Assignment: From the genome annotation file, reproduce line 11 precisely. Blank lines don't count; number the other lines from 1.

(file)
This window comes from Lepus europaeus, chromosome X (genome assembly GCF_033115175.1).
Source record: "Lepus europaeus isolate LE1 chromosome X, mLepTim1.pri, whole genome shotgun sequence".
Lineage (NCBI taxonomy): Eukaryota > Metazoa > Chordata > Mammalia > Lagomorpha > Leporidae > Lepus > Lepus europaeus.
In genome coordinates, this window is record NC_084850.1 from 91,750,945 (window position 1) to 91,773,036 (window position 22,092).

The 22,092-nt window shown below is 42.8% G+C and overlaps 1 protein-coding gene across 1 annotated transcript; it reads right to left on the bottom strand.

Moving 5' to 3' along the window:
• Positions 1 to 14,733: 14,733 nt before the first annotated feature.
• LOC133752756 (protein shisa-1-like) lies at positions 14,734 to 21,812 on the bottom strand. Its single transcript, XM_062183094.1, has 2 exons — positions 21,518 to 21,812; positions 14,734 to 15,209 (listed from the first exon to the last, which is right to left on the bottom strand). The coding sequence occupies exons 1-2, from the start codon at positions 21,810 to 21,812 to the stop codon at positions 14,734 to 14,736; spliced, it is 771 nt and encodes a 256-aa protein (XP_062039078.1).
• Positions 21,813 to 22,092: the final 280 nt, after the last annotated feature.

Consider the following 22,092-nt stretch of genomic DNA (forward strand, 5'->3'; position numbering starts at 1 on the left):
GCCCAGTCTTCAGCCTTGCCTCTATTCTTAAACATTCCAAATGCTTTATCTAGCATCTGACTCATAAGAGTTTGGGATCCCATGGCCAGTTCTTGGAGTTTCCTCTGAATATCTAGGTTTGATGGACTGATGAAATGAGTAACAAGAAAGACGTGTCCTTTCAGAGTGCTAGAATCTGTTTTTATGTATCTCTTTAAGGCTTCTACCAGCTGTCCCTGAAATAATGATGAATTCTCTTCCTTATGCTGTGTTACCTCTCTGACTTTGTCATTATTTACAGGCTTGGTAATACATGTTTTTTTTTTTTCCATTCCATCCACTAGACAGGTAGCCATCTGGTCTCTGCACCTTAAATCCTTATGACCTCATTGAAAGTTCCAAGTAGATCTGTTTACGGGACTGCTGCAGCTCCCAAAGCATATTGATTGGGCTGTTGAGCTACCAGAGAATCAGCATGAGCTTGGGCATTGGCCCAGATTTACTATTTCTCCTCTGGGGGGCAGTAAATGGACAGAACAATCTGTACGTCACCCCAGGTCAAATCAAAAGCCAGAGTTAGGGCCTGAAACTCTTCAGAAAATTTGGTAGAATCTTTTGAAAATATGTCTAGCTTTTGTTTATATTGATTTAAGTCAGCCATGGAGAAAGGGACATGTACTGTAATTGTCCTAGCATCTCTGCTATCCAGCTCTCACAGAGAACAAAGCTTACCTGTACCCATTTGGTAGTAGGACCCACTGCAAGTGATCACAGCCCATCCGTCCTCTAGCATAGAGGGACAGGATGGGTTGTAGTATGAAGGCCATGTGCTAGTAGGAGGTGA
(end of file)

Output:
GCCCAGTCTTCAGCCTTGCCTCTATTCTTAAACATTCCAAATGCTTTATCTAGCATCTGACTCATAAGAGTTTGGGATCCCATGGCCAGTTCTTGGAGTTTCCTCTGAATATCTAGGTTTGATGGACTGATGAAATGAGTAACAAGAAAGACGTGTCCTTTCAGAGTGCTAGAATCTGTTTTTATGTATCTCTTTAAGGCTTCTACCAGCTGTCCCTGAAATAATGATGAATTCTCTTCCTTATGCTGTGTTACCTCTCTGACTTTGTCATTATTTACAGGCTTGGTAATACATGTTTTTTTTTTTTCCATTCCATCCACTAGACAGGTAGCCATCTGGTCTCTGCACCTTAAATCCTTATGACCTCATTGAAAGTTCCAAGTAGATCTGTTTACGGGACTGCTGCAGCTCCCAAAGCATATTGATTGGGCTGTTGAGCTACCAGAGAATCAGCATGAGCTTGGGCATTGGCCCAGATTTACTATTTCTCCTCTGGGGGGCAGTAAATGGACAGAACAATCTGTACGTCACCCCAGGTCAAATCAAAAGCCAGAGTTAGGGCCTGAAACTCTTCAGAAAATTTGGTAGAATCTTTTGAAAATATGTCTAGCTTTTGTTTATATTGATTTAAGTCAGCCATGGAGAAAGGGACATGTACTGTAATTGTCCTAGCATCTCTGCTATCCAGCTCTCACAGAGAACAAAGCTTACCTGTACCCATTTGGTAGTAGGACCCACTGCAAGTGATCACAGCCCATCCGTCCTCTAGCATAGAGGGACAGGATGGGTTGTAGTATGAAGGCCATGTGCTAGTAGGAGGTGA